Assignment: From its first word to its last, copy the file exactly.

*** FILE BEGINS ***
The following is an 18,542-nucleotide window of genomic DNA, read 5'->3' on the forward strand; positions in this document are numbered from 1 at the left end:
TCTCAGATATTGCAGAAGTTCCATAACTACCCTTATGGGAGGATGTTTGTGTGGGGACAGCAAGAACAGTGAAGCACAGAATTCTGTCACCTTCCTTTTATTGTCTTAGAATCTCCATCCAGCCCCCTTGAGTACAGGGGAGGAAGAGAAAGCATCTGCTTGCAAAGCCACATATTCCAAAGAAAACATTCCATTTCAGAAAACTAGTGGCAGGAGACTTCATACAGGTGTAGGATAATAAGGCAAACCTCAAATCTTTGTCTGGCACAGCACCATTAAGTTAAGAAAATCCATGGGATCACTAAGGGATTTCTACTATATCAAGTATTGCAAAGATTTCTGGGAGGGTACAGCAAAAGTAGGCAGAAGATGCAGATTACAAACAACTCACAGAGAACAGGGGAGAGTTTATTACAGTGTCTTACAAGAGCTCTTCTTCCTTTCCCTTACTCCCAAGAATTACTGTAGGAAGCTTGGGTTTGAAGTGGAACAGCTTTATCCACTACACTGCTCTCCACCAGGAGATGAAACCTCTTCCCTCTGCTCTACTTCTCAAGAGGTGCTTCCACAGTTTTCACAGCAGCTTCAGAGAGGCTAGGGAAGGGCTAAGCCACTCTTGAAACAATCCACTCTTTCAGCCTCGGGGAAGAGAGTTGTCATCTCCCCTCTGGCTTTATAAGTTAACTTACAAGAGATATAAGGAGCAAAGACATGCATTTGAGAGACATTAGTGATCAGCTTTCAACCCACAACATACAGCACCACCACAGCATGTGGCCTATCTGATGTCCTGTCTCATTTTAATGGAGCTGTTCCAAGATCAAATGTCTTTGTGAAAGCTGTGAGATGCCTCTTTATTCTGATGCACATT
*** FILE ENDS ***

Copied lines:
The following is an 18,542-nucleotide window of genomic DNA, read 5'->3' on the forward strand; positions in this document are numbered from 1 at the left end:
TCTCAGATATTGCAGAAGTTCCATAACTACCCTTATGGGAGGATGTTTGTGTGGGGACAGCAAGAACAGTGAAGCACAGAATTCTGTCACCTTCCTTTTATTGTCTTAGAATCTCCATCCAGCCCCCTTGAGTACAGGGGAGGAAGAGAAAGCATCTGCTTGCAAAGCCACATATTCCAAAGAAAACATTCCATTTCAGAAAACTAGTGGCAGGAGACTTCATACAGGTGTAGGATAATAAGGCAAACCTCAAATCTTTGTCTGGCACAGCACCATTAAGTTAAGAAAATCCATGGGATCACTAAGGGATTTCTACTATATCAAGTATTGCAAAGATTTCTGGGAGGGTACAGCAAAAGTAGGCAGAAGATGCAGATTACAAACAACTCACAGAGAACAGGGGAGAGTTTATTACAGTGTCTTACAAGAGCTCTTCTTCCTTTCCCTTACTCCCAAGAATTACTGTAGGAAGCTTGGGTTTGAAGTGGAACAGCTTTATCCACTACACTGCTCTCCACCAGGAGATGAAACCTCTTCCCTCTGCTCTACTTCTCAAGAGGTGCTTCCACAGTTTTCACAGCAGCTTCAGAGAGGCTAGGGAAGGGCTAAGCCACTCTTGAAACAATCCACTCTTTCAGCCTCGGGGAAGAGAGTTGTCATCTCCCCTCTGGCTTTATAAGTTAACTTACAAGAGATATAAGGAGCAAAGACATGCATTTGAGAGACATTAGTGATCAGCTTTCAACCCACAACATACAGCACCACCACAGCATGTGGCCTATCTGATGTCCTGTCTCATTTTAATGGAGCTGTTCCAAGATCAAATGTCTTTGTGAAAGCTGTGAGATGCCTCTTTATTCTGATGCACATT